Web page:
Leveraging MPST in Linux to Achieve Power-Performance GoalsMichael Jantz (firstname.lastname@example.org)
Recent computing trends include an increased focus on power and energy consumption and a need to support multi-tenant use cases, leading to a need to multiplex hardware efficiently and without performance interference. Advances in allocating CPU, storage and network resources have made it possible to meet competing service quality objectives while reducing power or energy demands. In comparison to other resources, however, it is challenging to obtain precise control over distribution of memory capacity, bandwidth, or power, when virtualizing and multiplexing system memory. That is because these effects intimately depend upon the results of activity across multiple layers of the vertical execution stack, which are often not available in any individual component. As data-intensive computing continues to raise demands on memory, adaptive approaches are needed for improving power efficiency and performance isolation in the scheduling of memory.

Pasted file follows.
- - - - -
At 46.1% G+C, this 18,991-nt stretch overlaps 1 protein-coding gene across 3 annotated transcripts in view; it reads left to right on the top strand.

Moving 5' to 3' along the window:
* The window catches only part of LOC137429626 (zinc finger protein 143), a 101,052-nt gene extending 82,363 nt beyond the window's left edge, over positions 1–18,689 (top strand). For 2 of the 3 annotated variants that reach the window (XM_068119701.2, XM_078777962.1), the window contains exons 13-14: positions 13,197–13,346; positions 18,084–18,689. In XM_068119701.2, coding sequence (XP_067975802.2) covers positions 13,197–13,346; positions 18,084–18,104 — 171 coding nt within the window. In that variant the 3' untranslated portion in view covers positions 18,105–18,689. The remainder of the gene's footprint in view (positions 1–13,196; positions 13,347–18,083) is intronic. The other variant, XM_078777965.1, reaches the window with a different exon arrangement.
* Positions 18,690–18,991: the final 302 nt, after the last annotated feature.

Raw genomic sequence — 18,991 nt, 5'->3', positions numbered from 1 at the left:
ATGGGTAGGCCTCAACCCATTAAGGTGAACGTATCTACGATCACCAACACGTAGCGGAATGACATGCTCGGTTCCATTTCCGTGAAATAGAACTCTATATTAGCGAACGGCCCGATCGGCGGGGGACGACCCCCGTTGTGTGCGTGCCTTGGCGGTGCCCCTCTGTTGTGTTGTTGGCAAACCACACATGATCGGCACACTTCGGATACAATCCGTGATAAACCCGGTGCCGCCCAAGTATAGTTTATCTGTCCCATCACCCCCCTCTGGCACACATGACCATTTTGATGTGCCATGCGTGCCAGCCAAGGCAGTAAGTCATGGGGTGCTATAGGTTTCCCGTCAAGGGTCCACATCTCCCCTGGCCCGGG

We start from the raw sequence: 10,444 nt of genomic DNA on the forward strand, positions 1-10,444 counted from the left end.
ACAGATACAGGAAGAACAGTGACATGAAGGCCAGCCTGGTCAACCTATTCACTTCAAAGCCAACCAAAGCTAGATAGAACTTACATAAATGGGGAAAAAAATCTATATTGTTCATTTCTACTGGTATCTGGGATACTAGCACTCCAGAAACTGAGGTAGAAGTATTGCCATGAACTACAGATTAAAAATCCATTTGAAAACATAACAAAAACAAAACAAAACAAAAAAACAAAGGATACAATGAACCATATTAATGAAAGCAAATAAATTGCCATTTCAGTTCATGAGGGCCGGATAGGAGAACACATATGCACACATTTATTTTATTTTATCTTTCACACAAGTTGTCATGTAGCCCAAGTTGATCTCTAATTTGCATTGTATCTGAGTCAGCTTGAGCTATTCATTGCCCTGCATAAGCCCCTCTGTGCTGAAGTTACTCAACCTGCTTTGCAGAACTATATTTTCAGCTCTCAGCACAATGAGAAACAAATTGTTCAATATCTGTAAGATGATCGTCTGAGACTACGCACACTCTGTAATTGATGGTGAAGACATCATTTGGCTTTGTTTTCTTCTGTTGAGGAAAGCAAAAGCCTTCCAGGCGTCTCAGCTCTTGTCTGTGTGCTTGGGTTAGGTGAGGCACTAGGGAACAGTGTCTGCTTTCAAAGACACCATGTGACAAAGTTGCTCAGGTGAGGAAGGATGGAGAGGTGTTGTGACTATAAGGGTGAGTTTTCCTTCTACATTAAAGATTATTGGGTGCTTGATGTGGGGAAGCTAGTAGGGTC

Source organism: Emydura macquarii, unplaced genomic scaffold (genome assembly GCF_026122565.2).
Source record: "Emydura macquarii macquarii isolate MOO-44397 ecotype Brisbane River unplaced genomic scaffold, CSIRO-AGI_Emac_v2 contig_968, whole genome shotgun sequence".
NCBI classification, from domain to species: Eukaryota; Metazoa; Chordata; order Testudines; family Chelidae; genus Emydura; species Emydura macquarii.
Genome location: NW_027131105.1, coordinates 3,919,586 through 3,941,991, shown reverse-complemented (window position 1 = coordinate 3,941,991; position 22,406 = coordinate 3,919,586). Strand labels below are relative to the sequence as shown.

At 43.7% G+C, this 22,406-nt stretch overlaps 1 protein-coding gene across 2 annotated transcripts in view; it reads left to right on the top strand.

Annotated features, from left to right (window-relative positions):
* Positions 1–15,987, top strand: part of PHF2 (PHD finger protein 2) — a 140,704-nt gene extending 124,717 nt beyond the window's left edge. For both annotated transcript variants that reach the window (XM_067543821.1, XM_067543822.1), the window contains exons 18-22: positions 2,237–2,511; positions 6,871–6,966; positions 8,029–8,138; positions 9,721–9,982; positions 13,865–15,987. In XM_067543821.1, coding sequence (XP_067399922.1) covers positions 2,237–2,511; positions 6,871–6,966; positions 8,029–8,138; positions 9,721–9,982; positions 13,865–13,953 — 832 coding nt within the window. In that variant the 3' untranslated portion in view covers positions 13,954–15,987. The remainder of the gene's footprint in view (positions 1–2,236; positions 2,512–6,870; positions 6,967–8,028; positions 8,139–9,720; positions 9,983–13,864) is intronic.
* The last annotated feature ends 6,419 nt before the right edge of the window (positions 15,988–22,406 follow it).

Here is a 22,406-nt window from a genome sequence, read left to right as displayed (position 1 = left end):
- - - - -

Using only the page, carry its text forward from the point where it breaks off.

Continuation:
We describe an approach that improves collaboration between applications, the Linux kernel, and hardware memory subsystem (controllers and the DIMMs) in order to balance power and performance objectives, and we present details of its implementation using the Linux 2.6.32 kernel (x64) as base. The implementation employs ACPI memory power state table (MPST) to organize system memory into power domains according to rank information. An application programming interface (API) in our implementation allows applications to efficiently communicate various provisioning goals concerning groups of virtual ranges to the kernel. The kernel biases allocation and reclamation algorithms in line with the provisioning goals. The goals may vary over time; thus at one time, the applications may request high power efficiency; and at another time, they may ask for bandwidth or capacity reservations, and so on. In this work, we will describe the framework, the changes for incorporating MPST information, policy modifications, and examples and use cases for invoking the new capabilities.